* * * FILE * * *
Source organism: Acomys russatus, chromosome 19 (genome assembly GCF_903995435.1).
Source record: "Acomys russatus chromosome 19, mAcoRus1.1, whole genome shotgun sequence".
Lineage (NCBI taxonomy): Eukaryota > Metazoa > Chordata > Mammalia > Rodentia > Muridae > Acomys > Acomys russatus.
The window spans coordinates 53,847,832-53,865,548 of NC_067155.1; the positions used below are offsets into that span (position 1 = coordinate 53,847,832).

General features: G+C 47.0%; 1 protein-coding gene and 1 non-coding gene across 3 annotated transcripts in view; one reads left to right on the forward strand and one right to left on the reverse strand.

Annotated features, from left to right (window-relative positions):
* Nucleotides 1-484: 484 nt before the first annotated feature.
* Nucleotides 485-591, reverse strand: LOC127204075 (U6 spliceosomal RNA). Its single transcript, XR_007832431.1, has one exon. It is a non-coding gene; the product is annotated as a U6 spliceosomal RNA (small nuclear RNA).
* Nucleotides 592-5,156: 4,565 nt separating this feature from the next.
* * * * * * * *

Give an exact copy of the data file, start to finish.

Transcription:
Source organism: Acomys russatus, chromosome 19 (genome assembly GCF_903995435.1).
Source record: "Acomys russatus chromosome 19, mAcoRus1.1, whole genome shotgun sequence".
Lineage (NCBI taxonomy): Eukaryota > Metazoa > Chordata > Mammalia > Rodentia > Muridae > Acomys > Acomys russatus.
The window spans coordinates 53,847,832-53,865,548 of NC_067155.1; the positions used below are offsets into that span (position 1 = coordinate 53,847,832).

General features: G+C 47.0%; 1 protein-coding gene and 1 non-coding gene across 3 annotated transcripts in view; one reads left to right on the forward strand and one right to left on the reverse strand.

Annotated features, from left to right (window-relative positions):
* Nucleotides 1-484: 484 nt before the first annotated feature.
* Nucleotides 485-591, reverse strand: LOC127204075 (U6 spliceosomal RNA). Its single transcript, XR_007832431.1, has one exon. It is a non-coding gene; the product is annotated as a U6 spliceosomal RNA (small nuclear RNA).
* Nucleotides 592-5,156: 4,565 nt separating this feature from the next.